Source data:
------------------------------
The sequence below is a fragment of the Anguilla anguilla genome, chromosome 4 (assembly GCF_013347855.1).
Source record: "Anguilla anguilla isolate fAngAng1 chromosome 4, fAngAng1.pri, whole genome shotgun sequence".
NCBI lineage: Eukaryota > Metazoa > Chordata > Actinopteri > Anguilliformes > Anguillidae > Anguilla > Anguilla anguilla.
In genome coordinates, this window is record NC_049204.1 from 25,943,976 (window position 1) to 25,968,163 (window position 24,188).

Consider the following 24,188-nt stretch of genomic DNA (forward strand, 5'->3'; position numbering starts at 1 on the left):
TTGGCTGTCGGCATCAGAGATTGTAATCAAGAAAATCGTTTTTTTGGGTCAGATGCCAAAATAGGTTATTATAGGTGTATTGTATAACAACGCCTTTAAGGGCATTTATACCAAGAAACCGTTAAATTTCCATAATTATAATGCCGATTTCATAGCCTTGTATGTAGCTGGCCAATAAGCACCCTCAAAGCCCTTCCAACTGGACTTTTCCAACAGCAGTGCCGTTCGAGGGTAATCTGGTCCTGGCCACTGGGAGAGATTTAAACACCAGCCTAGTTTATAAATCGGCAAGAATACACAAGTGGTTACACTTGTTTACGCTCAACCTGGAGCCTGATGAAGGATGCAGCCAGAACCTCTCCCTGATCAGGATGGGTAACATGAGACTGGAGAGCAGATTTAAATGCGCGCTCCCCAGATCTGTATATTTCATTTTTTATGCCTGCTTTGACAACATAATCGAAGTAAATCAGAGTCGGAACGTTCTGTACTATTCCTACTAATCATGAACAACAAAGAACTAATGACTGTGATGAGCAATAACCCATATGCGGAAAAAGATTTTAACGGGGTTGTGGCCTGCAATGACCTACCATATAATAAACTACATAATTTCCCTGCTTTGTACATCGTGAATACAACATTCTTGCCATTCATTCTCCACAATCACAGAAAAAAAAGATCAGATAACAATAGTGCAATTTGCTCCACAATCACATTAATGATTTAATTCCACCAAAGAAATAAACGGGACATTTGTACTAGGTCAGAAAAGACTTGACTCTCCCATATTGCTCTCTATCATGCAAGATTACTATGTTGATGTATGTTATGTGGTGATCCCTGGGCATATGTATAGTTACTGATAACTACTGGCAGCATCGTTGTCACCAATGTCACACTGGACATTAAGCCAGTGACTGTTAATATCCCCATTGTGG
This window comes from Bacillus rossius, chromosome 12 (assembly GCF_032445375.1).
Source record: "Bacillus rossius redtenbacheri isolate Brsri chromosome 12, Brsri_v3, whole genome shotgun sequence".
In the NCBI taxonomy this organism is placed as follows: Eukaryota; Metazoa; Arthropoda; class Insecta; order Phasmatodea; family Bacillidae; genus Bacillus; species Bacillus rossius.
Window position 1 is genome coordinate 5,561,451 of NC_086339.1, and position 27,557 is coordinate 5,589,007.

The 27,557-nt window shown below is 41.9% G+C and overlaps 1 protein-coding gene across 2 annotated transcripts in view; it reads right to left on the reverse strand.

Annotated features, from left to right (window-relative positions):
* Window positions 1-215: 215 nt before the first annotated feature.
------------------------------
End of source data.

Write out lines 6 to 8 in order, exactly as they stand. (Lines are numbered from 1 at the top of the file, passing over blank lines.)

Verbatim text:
TTGGCTGTCGGCATCAGAGATTGTAATCAAGAAAATCGTTTTTTTGGGTCAGATGCCAAAATAGGTTATTATAGGTGTATTGTATAACAACGCCTTTAAGGGCATTTATACCAAGAAACCGTTAAATTTCCATAATTATAATGCCGATTTCATAGCCTTGTATGTAGCTGGCCAATAAGCACCCTCAAAGCCCTTCCAACTGGACTTTTCCAACAGCAGTGCCGTTCGAGGGTAATCTGGTCCTGGCCACTGGGAGAGATTTAAACACCAGCCTAGTTTATAAATCGGCAAGAATACACAAGTGGTTACACTTGTTTACGCTCAACCTGGAGCCTGATGAAGGATGCAGCCAGAACCTCTCCCTGATCAGGATGGGTAACATGAGACTGGAGAGCAGATTTAAATGCGCGCTCCCCAGATCTGTATATTTCATTTTTTATGCCTGCTTTGACAACATAATCGAAGTAAATCAGAGTCGGAACGTTCTGTACTATTCCTACTAATCATGAACAACAAAGAACTAATGACTGTGATGAGCAATAACCCATATGCGGAAAAAGATTTTAACGGGGTTGTGGCCTGCAATGACCTACCATATAATAAACTACATAATTTCCCTGCTTTGTACATCGTGAATACAACATTCTTGCCATTCATTCTCCACAATCACAGAAAAAAAAGATCAGATAACAATAGTGCAATTTGCTCCACAATCACATTAATGATTTAATTCCACCAAAGAAATAAACGGGACATTTGTACTAGGTCAGAAAAGACTTGACTCTCCCATATTGCTCTCTATCATGCAAGATTACTATGTTGATGTATGTTATGTGGTGATCCCTGGGCATATGTATAGTTACTGATAACTACTGGCAGCATCGTTGTCACCAATGTCACACTGGACATTAAGCCAGTGACTGTTAATATCCCCATTGTGG
This window comes from Bacillus rossius, chromosome 12 (assembly GCF_032445375.1).
Source record: "Bacillus rossius redtenbacheri isolate Brsri chromosome 12, Brsri_v3, whole genome shotgun sequence".